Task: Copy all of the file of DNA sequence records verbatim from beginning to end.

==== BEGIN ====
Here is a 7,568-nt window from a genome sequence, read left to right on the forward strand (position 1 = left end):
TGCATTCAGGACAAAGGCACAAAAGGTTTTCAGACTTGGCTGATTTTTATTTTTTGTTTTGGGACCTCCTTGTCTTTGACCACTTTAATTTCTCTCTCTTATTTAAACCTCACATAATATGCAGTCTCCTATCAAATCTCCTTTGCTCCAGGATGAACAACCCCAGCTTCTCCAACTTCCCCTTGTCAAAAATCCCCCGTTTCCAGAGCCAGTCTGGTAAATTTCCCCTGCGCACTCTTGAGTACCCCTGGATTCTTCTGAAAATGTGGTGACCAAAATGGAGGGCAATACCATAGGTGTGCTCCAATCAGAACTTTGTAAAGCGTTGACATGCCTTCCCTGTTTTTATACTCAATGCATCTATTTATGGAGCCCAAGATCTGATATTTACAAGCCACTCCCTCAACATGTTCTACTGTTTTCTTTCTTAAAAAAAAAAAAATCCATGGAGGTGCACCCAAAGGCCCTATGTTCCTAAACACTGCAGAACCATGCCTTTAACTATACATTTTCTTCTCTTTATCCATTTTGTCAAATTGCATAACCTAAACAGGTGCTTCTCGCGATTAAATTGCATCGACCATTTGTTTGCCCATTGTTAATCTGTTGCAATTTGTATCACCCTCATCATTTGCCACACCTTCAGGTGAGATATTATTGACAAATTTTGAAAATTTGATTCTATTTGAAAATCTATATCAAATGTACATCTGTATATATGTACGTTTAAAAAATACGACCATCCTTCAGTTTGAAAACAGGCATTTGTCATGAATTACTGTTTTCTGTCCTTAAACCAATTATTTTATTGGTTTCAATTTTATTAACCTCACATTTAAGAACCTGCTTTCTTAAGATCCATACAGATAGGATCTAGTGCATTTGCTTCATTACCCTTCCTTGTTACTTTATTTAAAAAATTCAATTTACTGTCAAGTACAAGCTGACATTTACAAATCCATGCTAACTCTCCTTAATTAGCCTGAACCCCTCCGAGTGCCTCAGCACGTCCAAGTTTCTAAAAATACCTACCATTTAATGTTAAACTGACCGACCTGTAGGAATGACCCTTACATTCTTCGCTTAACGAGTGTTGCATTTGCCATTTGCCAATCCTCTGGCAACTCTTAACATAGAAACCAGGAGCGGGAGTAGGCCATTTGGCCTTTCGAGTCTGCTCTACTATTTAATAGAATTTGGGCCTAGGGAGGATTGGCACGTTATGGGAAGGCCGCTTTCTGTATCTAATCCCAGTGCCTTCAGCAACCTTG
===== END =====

Here is a 7,568-nt window from a genome sequence, read left to right on the forward strand (position 1 = left end):
TGCATTCAGGACAAAGGCACAAAAGGTTTTCAGACTTGGCTGATTTTTATTTTTTGTTTTGGGACCTCCTTGTCTTTGACCACTTTAATTTCTCTCTCTTATTTAAACCTCACATAATATGCAGTCTCCTATCAAATCTCCTTTGCTCCAGGATGAACAACCCCAGCTTCTCCAACTTCCCCTTGTCAAAAATCCCCCGTTTCCAGAGCCAGTCTGGTAAATTTCCCCTGCGCACTCTTGAGTACCCCTGGATTCTTCTGAAAATGTGGTGACCAAAATGGAGGGCAATACCATAGGTGTGCTCCAATCAGAACTTTGTAAAGCGTTGACATGCCTTCCCTGTTTTTATACTCAATGCATCTATTTATGGAGCCCAAGATCTGATATTTACAAGCCACTCCCTCAACATGTTCTACTGTTTTCTTTCTTAAAAAAAAAAAAATCCATGGAGGTGCACCCAAAGGCCCTATGTTCCTAAACACTGCAGAACCATGCCTTTAACTATACATTTTCTTCTCTTTATCCATTTTGTCAAATTGCATAACCTAAACAGGTGCTTCTCGCGATTAAATTGCATCGACCATTTGTTTGCCCATTGTTAATCTGTTGCAATTTGTATCACCCTCATCATTTGCCACACCTTCAGGTGAGATATTATTGACAAATTTTGAAAATTTGATTCTATTTGAAAATCTATATCAAATGTACATCTGTATATATGTACGTTTAAAAAATACGACCATCCTTCAGTTTGAAAACAGGCATTTGTCATGAATTACTGTTTTCTGTCCTTAAACCAATTATTTTATTGGTTTCAATTTTATTAACCTCACATTTAAGAACCTGCTTTCTTAAGATCCATACAGATAGGATCTAGTGCATTTGCTTCATTACCCTTCCTTGTTACTTTATTTAAAAAATTCAATTTACTGTCAAGTACAAGCTGACATTTACAAATCCATGCTAACTCTCCTTAATTAGCCTGAACCCCTCCGAGTGCCTCAGCACGTCCAAGTTTCTAAAAATACCTACCATTTAATGTTAAACTGACCGACCTGTAGGAATGACCCTTACATTCTTCGCTTAACGAGTGTTGCATTTGCCATTTGCCAATCCTCTGGCAACTCTTAACATAGAAACCAGGAGCGGGAGTAGGCCATTTGGCCTTTCGAGTCTGCTCTACTATTTAATAGAATTTGGGCCTAGGGAGGATTGGCACGTTATGGGAAGGCCGCTTTCTGTATCTAATCCCAGTGCCTTCAGCAACCTTG